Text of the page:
• Enterprise engagement requires the commitment of the chief executive officer and alignment of communications across the organization.[16]
  • Enterprise engagement requires leadership, not only at the senior level but also at the branch and departmental level.[16]
  • Enterprise engagement is not presently taught in schools or written about in business journals, limiting the number of managers and executives exposed to it.
  • An organization run on enterprise engagement principles is not immune to the deleterious effects of changing market forces or poor financial management that could undermine an organization with otherwise engaged customers and employees.
  • There is currently a lack of research documentation as to the relative merits of various types of engagement tactics, or the best ways to deploy them.

Tools of engagement[edit]

Engagement involves a broad range of disciplines and tactics. A comprehensive study of what motivates people in business conducted in 2002 by the International Society of Performance Improvement for the Incentive Research Foundation identified the following key factors:

  • Leadership and culture– the ability of the organization to articulate a culture and vision with benefits to all its constituents.
  • Communication – the ability of the organization to convey its vision to its constituents.
  • Capability – the ability of an organization's constituents to do what is asked of them.
  • Buy-in – the willingness of an organization's constituents to do what is asked of them.
  • Support – the degree to which people feel recognized by the organization.
  • Emotion – the state of mind people have related to their work or relationship with the organization.
  • Measurement and feedback – the degree to which constituents receive feedback for their contribution and to which the organization analyzes results and adjusts accordingly.[17]

Businesses use a wide array of tactics to address the above issues, including:

  • Leadership recruitment, training and coaching
  • Communications, i.e., print, direct mail, and electronic communications, media, meetings, and promotional products
  • Job design to create variety, flexibility, opportunity
  • Diversity, Equity, Inclusion (DEI) to maximize the market for customers, talent, supply chains, distribution partners, and communities
  • Benefits, wellness, and work-life balance strategies
  • Community and social networking activities
  • Training and professional development
  • Recognition, reward, and incentive programs
  • Statistical process controls and analytics

The expertise, products, and services related to these various practices comprise the emerging field of Enterprise Engagement. Bottom line: Much more research is needed to better understand how these various elements affect customer and employee engagement, and financial results.

See also[edit]

References[edit]

  1. ^ "Going One to One: The New Rules of Engagement; Incentive Performance Center at incentivecentral.org, 2007". Archived from the original on 2009-05-23. Retrieved 2009-04-30.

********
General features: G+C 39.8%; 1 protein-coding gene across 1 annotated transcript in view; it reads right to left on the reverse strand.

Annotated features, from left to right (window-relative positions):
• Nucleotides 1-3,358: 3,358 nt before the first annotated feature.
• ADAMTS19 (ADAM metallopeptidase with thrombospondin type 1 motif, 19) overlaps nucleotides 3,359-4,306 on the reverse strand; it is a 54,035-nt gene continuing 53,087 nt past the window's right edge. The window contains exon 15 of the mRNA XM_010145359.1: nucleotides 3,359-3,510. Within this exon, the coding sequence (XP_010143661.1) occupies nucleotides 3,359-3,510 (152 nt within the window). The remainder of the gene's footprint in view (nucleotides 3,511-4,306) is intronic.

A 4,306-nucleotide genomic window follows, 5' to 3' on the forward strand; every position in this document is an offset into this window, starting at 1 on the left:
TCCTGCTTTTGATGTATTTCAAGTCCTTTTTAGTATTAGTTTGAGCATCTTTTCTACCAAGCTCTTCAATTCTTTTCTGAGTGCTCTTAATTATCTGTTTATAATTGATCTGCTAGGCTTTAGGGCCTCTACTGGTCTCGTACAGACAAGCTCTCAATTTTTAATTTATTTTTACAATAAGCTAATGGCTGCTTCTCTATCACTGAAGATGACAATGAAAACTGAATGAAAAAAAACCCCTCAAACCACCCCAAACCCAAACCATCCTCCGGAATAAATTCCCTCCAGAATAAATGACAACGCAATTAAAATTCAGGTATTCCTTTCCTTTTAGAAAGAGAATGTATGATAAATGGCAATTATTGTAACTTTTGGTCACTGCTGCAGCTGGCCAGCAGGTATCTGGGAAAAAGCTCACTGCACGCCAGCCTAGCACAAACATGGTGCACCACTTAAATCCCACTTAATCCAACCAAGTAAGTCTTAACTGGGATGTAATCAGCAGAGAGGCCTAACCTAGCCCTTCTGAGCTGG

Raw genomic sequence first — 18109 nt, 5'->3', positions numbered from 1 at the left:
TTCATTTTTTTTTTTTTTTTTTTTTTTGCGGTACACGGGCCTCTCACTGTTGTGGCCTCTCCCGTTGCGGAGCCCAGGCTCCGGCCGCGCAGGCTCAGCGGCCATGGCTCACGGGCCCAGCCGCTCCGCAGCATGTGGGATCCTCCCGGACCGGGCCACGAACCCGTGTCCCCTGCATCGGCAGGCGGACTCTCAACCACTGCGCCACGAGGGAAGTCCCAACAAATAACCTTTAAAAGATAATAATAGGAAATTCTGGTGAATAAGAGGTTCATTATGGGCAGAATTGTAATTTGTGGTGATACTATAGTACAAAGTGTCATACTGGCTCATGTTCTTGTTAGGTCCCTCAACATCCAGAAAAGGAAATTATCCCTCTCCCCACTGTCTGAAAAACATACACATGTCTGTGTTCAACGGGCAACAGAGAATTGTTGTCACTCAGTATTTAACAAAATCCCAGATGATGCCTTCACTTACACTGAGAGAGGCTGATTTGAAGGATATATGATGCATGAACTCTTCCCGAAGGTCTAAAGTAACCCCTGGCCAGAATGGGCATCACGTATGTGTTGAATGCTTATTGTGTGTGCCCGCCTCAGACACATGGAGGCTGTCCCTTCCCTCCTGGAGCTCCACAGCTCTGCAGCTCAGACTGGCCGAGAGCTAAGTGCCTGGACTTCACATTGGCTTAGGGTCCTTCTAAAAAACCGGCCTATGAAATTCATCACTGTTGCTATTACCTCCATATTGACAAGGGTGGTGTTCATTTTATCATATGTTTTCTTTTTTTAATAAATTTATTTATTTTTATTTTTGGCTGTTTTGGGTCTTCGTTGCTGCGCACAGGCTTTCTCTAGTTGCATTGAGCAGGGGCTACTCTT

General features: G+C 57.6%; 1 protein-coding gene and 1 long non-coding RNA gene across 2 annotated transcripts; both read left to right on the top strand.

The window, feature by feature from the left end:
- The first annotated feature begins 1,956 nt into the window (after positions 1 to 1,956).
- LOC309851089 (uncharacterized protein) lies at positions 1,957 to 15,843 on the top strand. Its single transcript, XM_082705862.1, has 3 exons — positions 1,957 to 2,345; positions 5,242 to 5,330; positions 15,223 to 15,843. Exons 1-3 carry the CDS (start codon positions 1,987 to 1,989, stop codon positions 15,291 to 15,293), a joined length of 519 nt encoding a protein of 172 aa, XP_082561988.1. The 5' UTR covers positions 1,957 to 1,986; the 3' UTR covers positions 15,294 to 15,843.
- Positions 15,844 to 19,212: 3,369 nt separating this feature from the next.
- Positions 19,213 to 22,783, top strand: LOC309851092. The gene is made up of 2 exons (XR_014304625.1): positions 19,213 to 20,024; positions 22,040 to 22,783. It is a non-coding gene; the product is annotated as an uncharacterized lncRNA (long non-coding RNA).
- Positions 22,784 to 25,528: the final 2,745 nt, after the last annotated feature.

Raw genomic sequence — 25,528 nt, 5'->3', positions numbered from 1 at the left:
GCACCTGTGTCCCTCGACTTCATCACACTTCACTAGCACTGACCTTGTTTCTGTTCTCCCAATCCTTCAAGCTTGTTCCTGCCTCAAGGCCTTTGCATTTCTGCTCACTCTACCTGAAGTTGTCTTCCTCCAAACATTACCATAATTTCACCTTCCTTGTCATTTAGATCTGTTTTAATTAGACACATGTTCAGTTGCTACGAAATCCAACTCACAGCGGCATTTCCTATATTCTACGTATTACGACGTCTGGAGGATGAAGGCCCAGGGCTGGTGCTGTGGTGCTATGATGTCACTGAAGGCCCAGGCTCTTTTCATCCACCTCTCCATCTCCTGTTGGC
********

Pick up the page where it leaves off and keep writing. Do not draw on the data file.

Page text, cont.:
2. ^ "Manage Your Human Sigma", John H. Fleming, Curt Coffman, James K. Harter, The Harvard Business Review, July–August 2005.
  3. ^ Testing the Internal Marketing Model: An Empirical Analysis of the Relationship between Employee Attitudes, Customer Attitudes and Customer Spending, Don Schultz, Heidi Schultz, Frank Mulhern and Robert Passikoff, department of Integrated Marketing Communications at the Medill School of Journalism for the Forum for People Performance Management and Measurement 2005.
  4. ^ Linking Performance Strategies to Financial Outcomes – The Interaction between Marketing & Human Resources and Employee Measurement & Incentives, Prof. Frank Mulhern and Patricia Whalen of Northwestern University 2004, for the Forum for People Performance Management and Measurement.
  5. ^ Rucci, A.,J., Kim, S. P., and Quinn, R.T., "The Employee–Customer Profit Chain at Sears," Harvard Business Review, 1998, 76 (1), 83-97.
  6. ^ Rogers, Martha; Peppers, Don, The One to One Future, Currency and Doubleday, 1993.
  7. ^ Gallup
  8. ^ Gallup
  9. ^ a b Chimhanzi, J., and Morgan, R.E. "Explanations from the Marketing/HR Dyad for Market Competitiveness: A Perspective on Marketing Strategy Implementation Effectiveness and Market Performance in Service Firms," presented at the 2002 American Marketing Association Winter Educator’s Conference
  10. ^ "Our History/Achievements - Engage for Success". Engage for Success. Retrieved 2017-10-08.
  11. ^ Primacy, Updated Statement Moves Away from Shareholder; Stakeholders, Includes Commitment to All. "Business Roundtable Redefines the Purpose of a Corporation to Promote 'An Economy That Serves All Americans'". www.businessroundtable.org. Retrieved 2021-07-04.
  12. ^ "Measuring Stakeholder Capitalism". World Economic Forum. Retrieved 2021-07-04.
  13. ^ "SEC.gov | SEC Adopts Rule Amendments to Modernize Disclosures of Business, Legal Proceedings, and Risk Factors Under Regulation S-K". www.sec.gov. Retrieved 2021-07-04.
  14. ^ SEC. https://www.reginfo.gov/public/do/eAgendaViewRule?pubId=202104&RIN=3235-AM88. Missing or empty |title= (help)
  15. ^ SQM Group - Employee Satisfaction for FCR Effectiveness
  16. ^ a b c Rules to Break, Laws to Follow, Don Peppers, Martha Rogers, John Wiley 2008.
  17. ^ Incentive, Rewards, and Workplace Motivation, Harold D. Stolovitch, Richard E. Clark, and Steven J. Condly, University of Southern California 2002, for the International Society of Performance Improvement.